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October 12th, 2009
“Model-based investigation of microbial metabolism to interpret gene essentiality results, illustrated on Acinetobacter baylyi ADP1 metabolism.”
Maxime Durot (mail) supports his thesis on October the 12th in Évry. His research was carried out in the “Computational Systems Biology” team led by Vincent Schächter. A this time, Maxime has joined Claudine Medigue’s group.
Microbial metabolism has traditionally been investigated at two different scales: the finest involves characterizing individually each reaction occurring in the cell; the largest focuses on global cell physiology. While both scales have recently benefited from technological advances, combining them remains, however, especially complex as the global physiological behavior of a cell results from the coordinated action of a large network of reactions. Mathematical modeling approaches have yet shown recently that genome-scale metabolic models could help in linking both scales. In this thesis, we explore the use of such models to expand the knowledge of reactions with a specific type of high-level data: gene essentiality data, assessed using growth phenotypes of deletion mutants. We will use as model organism the bacterium Acinetobacter baylyi ADP1, for which a genome-wide collection of gene deletion mutants has recently been created. Following a presentation of the key steps and developments that have been required to reconstruct a global metabolic model of A. baylyi, we will show that confronting observed and predicted phenotypes highlight inconsistencies between the two scales. We will then show that a formal interpretation of these inconsistencies can guide model corrections and improvements to the knowledge of metabolism. We will illustrate this claim by presenting model corrections triggered by A. baylyi mutant phenotypes. Finally, we will introduce a method that automates the correction of inconsistencies caused by wrong associations between genes and reactions.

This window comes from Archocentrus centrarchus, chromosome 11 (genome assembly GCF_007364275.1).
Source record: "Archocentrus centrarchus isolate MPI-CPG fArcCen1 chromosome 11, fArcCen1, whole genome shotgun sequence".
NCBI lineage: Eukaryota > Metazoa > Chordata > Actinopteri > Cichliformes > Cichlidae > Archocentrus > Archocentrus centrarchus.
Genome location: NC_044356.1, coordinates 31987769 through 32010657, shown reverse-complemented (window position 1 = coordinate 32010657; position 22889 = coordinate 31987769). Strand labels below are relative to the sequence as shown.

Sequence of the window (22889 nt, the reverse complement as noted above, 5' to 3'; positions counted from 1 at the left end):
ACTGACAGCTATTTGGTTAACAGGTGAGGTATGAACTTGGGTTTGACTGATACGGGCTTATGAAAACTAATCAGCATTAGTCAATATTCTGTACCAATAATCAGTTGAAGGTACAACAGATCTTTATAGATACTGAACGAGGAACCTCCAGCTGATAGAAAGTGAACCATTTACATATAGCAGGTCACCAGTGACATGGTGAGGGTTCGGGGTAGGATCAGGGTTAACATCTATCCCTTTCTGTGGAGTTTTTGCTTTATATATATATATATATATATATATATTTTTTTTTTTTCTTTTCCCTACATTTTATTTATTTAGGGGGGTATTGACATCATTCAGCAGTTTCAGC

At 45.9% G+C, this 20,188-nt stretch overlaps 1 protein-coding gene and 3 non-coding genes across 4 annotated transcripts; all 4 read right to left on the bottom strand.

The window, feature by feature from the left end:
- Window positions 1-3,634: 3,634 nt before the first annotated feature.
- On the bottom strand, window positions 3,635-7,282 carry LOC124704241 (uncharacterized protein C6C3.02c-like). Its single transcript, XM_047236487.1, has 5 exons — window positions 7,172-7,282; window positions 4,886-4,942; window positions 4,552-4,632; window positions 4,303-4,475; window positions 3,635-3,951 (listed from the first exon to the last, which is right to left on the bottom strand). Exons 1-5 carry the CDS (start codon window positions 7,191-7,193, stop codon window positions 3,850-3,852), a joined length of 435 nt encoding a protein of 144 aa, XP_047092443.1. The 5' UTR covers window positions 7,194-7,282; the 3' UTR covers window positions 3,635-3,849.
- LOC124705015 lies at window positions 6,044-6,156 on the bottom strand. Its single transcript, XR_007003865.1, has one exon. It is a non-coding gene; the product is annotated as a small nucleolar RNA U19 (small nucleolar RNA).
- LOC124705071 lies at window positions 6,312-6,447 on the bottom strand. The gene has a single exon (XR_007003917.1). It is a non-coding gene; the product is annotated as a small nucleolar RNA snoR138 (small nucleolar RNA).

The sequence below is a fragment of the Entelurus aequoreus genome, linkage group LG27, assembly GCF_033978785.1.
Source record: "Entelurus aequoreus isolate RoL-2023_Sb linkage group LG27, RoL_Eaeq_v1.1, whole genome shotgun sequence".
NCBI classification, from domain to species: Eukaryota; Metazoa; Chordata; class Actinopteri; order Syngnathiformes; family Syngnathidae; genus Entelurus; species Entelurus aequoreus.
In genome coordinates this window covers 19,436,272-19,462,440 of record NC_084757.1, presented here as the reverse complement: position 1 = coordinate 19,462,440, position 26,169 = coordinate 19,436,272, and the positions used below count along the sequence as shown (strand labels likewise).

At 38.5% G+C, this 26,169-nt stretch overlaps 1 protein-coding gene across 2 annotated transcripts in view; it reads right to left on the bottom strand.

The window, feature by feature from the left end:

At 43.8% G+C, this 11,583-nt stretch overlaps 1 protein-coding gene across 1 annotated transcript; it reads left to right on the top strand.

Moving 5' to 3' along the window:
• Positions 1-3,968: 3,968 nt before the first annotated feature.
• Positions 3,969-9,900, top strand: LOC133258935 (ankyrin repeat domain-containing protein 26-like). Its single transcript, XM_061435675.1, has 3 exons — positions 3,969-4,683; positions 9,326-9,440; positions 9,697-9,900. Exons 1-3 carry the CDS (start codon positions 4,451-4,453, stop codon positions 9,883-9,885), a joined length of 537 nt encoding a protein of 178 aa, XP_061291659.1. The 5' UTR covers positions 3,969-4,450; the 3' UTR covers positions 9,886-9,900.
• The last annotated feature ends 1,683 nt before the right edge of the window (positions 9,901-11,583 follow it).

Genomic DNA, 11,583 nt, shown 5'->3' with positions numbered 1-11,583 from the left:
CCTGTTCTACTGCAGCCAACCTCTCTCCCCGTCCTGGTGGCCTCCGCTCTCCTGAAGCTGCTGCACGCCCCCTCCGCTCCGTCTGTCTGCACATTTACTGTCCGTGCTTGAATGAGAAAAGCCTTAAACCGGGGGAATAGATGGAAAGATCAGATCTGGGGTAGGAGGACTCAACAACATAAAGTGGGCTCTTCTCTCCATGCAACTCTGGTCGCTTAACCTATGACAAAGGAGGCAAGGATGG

Key words : Metabolism ; Mathematical modelling ; Biological network ; Growth phenotype ; Gene essentiality